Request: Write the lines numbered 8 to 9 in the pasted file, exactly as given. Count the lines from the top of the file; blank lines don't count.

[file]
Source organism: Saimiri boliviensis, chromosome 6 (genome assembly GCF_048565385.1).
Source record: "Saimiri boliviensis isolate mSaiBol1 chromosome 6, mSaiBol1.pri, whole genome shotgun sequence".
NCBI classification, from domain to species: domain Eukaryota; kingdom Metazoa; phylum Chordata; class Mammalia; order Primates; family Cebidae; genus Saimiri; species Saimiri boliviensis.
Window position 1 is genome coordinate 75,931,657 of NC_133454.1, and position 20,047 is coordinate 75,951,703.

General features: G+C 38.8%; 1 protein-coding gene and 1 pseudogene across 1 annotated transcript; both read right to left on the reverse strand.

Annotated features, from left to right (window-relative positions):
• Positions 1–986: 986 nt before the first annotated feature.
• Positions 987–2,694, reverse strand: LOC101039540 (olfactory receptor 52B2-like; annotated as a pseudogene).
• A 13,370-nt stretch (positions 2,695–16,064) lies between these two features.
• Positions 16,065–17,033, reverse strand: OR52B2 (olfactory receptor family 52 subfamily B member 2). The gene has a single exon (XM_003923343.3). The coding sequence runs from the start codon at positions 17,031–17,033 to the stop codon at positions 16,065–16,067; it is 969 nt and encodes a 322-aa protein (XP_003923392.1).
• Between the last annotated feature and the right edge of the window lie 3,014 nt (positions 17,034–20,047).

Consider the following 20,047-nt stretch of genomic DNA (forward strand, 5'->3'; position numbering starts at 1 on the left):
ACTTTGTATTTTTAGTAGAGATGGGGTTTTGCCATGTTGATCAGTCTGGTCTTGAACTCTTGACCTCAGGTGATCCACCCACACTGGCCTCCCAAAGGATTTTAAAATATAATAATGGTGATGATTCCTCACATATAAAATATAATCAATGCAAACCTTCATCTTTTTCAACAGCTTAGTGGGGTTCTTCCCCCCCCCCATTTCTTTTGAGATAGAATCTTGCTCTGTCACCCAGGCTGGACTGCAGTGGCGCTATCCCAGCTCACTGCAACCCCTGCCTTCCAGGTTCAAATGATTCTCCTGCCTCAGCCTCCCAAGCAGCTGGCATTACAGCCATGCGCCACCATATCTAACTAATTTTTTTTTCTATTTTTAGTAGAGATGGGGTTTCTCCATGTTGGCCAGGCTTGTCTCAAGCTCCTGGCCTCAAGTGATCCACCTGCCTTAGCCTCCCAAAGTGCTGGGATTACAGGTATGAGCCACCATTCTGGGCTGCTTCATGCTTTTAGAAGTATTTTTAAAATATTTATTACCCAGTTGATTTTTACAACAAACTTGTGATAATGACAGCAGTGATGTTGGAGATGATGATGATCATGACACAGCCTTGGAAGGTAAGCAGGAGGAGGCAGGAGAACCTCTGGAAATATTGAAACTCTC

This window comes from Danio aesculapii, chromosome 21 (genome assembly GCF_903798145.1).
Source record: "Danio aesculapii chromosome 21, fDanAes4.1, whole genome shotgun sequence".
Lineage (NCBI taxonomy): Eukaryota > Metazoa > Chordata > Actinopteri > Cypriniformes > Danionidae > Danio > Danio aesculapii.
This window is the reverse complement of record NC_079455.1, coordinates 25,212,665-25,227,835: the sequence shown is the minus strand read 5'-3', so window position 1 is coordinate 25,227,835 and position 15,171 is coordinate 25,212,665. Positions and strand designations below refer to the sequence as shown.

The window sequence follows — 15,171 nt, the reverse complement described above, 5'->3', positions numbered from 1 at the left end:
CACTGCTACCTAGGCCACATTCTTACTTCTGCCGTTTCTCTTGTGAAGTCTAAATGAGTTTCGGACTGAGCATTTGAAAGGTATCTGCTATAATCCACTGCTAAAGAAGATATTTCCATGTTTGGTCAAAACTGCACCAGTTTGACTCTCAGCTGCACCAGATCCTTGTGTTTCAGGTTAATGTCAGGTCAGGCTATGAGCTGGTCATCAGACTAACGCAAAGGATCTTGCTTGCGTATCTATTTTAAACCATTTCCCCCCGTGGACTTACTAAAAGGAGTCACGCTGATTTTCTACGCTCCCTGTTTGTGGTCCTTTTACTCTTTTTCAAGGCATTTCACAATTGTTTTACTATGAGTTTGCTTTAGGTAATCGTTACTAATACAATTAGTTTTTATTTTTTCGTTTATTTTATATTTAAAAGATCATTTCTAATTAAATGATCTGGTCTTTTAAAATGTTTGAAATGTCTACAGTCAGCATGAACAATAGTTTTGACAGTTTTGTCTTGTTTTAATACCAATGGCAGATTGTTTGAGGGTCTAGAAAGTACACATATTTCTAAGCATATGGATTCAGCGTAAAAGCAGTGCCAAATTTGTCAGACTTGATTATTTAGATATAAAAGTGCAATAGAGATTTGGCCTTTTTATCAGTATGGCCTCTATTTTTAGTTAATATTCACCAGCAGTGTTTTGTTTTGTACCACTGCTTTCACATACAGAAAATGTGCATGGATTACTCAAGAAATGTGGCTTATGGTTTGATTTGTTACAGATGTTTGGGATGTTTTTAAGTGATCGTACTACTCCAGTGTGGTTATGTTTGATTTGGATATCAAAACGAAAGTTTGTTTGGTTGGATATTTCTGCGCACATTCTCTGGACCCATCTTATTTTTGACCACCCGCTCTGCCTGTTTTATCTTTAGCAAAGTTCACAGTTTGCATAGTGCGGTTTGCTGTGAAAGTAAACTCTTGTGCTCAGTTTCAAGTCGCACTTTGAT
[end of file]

• Positions 987–2,694, reverse strand: LOC101039540 (olfactory receptor 52B2-like; annotated as a pseudogene).
• A 13,370-nt stretch (positions 2,695–16,064) lies between these two features.